We're Alice ... sort of. Technically, we're the "Alice" Alice is talking to when she talks to herself, but practically speaking, we're Alice, full stop. The problem is, Alice has broken her father's unique and irreplaceable pocket watch, and now she's locked in her room to await her father's return, whereupon he will be a trifle upset. However, we have access to the mirror world, and what follows is a surreal pastiche of the Alice books and a time-travel plot.
I like the Alice books. There was a time when I was fairly obsessed with them. But I think that, as a work of interactive fiction, the strongest part of this game was the first part, where we're just noodling around in our room, trying to escape, and establishing the premise. Once that's out of the way and the Other Alice (our reflection) is on the loose, things seem just a little too close to the originals for comfort. There are scenes in the Alice books which easily lend themselves to IF puzzles, but I don't think we need a lot of scenes reproduced from the original, especially as the initial section seems to be telling us that this is going to be Alice-inspired rather than any sort of faithful-ish reproduction.
One part I did not appreciate was the sequence in which we're falling down the never-ending stairwell. This involves waiting while a series of random paragraphs play, telling us of our encounters along the fall ... and I don't mean clicking a "wait" button: I mean literally waiting, because these paragraphs flow by on a timer, and you may or may not get to read everything before the game moves on to the next random paragraph. There's a way to zoom to the end of it, but this involves waiting for the right paragraph and clicking the right link; otherwise it's waiting, waiting, waiting. Which would not be so bad if it were a once-only situation, but we could potentially find ourselves here multiple times on a playthrough if we're not careful. As a player, I thought the most interesting thing to do here was to step away and make a sandwich ... which meant breaking from the game.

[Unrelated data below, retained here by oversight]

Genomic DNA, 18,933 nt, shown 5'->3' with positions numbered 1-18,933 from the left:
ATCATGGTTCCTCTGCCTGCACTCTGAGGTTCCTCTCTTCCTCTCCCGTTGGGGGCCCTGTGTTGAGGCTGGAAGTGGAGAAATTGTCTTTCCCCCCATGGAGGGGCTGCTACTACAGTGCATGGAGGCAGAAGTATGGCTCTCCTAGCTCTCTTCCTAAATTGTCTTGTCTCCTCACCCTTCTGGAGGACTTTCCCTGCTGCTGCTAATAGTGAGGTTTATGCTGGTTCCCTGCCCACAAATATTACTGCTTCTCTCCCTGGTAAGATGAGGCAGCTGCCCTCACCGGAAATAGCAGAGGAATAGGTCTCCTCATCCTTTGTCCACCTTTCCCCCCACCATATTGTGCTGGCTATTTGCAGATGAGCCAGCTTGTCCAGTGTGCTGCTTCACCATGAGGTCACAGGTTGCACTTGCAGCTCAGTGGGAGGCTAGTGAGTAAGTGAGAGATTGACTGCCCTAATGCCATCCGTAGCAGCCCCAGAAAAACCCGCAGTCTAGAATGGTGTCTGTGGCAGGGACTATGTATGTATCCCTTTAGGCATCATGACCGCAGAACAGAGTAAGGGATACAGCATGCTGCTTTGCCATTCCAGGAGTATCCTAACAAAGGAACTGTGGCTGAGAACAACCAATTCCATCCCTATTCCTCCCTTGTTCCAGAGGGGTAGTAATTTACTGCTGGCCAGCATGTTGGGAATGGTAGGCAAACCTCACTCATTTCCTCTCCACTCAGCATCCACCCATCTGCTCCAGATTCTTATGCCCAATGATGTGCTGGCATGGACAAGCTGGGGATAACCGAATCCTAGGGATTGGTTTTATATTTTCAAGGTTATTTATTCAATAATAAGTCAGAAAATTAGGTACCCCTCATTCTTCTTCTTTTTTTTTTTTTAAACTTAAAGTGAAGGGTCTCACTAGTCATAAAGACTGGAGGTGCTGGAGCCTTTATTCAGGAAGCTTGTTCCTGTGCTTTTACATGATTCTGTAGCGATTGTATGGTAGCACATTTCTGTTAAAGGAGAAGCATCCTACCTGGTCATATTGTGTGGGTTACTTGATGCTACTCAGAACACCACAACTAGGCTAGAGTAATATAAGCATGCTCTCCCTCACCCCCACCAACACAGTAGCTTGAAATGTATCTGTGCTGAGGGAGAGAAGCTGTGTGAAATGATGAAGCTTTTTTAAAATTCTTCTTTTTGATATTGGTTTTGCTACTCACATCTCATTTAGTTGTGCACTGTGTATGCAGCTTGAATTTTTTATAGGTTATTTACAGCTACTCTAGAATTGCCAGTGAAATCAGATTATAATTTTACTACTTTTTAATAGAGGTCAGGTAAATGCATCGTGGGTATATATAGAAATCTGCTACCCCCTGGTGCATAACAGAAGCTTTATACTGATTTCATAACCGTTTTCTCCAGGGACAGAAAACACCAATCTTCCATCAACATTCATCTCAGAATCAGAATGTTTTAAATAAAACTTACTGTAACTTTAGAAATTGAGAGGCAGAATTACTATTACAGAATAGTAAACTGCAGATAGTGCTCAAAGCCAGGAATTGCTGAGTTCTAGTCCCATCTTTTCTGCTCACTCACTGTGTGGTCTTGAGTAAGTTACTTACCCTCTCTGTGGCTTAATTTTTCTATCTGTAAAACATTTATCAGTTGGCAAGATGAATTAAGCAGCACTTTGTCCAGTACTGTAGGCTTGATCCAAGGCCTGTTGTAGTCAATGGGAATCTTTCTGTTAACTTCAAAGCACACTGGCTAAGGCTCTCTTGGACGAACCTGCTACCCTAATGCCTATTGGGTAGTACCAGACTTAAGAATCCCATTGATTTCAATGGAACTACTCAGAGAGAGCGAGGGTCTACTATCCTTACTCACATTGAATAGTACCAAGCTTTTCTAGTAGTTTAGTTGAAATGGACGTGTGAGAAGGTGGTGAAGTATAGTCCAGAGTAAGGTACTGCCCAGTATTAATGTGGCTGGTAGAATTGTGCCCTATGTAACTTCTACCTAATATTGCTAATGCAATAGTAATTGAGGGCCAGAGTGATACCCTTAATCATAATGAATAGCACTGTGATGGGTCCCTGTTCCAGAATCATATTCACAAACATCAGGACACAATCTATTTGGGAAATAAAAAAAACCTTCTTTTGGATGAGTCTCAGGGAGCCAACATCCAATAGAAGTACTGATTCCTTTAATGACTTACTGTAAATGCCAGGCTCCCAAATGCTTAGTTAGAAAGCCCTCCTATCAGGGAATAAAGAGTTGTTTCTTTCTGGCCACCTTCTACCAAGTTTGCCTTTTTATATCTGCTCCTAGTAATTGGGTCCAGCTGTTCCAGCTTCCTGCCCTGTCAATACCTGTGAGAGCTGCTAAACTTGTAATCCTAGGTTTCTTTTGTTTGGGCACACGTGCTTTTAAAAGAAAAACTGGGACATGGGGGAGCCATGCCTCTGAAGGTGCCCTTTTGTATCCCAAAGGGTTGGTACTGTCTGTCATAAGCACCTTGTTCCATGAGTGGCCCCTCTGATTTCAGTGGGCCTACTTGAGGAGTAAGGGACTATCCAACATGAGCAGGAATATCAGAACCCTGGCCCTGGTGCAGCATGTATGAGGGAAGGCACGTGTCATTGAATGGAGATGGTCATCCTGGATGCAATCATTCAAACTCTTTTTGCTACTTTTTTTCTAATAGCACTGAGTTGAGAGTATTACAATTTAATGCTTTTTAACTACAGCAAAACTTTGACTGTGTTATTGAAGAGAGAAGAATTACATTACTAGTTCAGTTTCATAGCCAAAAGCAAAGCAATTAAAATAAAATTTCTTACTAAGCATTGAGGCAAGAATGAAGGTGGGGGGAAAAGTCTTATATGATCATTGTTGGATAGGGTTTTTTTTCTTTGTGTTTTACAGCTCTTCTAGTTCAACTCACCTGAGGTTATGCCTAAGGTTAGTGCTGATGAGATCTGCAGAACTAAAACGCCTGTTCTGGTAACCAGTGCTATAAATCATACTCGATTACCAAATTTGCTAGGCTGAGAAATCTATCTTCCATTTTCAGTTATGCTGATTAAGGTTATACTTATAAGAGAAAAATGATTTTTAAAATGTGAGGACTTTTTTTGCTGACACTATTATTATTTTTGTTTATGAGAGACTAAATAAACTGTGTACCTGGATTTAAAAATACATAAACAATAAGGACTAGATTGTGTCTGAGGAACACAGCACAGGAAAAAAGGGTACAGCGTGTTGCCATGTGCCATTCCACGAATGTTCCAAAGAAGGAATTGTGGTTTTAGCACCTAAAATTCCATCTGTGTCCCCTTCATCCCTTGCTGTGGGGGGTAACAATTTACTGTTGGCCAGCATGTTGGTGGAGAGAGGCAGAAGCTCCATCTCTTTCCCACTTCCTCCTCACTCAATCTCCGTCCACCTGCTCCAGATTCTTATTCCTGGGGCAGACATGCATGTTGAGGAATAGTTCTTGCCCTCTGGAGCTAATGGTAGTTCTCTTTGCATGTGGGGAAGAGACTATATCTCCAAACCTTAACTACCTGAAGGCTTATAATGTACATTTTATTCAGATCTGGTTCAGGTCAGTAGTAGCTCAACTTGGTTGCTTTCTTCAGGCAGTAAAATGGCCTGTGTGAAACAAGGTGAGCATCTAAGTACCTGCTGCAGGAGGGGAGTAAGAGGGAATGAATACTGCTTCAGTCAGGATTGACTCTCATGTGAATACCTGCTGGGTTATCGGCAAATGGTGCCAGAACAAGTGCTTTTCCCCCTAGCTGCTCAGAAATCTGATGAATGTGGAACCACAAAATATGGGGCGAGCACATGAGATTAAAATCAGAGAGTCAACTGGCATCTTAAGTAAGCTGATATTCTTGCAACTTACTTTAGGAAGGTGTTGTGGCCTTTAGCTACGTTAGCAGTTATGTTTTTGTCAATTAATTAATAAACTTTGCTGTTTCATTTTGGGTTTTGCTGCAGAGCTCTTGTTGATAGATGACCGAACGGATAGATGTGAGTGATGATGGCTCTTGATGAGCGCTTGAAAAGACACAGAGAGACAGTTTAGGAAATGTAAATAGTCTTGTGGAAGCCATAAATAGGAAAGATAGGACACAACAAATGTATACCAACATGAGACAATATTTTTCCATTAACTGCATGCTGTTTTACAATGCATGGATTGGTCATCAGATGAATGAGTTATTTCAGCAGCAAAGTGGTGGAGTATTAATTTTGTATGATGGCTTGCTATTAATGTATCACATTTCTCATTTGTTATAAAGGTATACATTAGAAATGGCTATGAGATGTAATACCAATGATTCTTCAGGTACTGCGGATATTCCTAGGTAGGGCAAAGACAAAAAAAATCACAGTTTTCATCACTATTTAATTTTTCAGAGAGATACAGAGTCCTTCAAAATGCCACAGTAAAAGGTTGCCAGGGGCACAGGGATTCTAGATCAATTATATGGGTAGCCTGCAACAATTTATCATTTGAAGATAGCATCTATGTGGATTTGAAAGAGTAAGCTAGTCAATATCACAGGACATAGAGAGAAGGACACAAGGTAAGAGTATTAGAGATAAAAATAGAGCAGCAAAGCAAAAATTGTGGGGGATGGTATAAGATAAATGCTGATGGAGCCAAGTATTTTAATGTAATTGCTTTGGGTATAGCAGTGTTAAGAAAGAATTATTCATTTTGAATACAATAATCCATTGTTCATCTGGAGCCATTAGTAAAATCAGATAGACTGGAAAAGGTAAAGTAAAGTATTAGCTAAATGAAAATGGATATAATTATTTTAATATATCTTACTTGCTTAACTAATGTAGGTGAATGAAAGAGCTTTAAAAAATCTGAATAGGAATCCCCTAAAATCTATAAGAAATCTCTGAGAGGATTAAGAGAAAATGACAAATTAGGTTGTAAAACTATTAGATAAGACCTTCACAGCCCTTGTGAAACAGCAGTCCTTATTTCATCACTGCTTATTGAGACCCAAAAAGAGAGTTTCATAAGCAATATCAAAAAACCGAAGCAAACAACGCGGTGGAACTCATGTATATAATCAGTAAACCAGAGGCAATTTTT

Timed sequences: don't do that.
On the whole, though, there's a sense of narrative completion that I did appreciate. I'm not sure if it's because of a contrast with the very chaotic middle, but I did feel that the story wrapped up very neatly. Unless you insist on a separation between the dream world and reality, that is: the story seems to hinge on the distinction being rather fluid.
It's like an omelette made with fresh eggs and leftover leg of lamb. It looks good, all neatly folded over, and the first bite is delicious; but then the mint jelly from yesterday's dinner begins to intrude. That makes for a rather odd experience, though I dare say some would like it. A cup of Earl Grey tea, with its ever-so-civilised floral bouquet, completes the meal.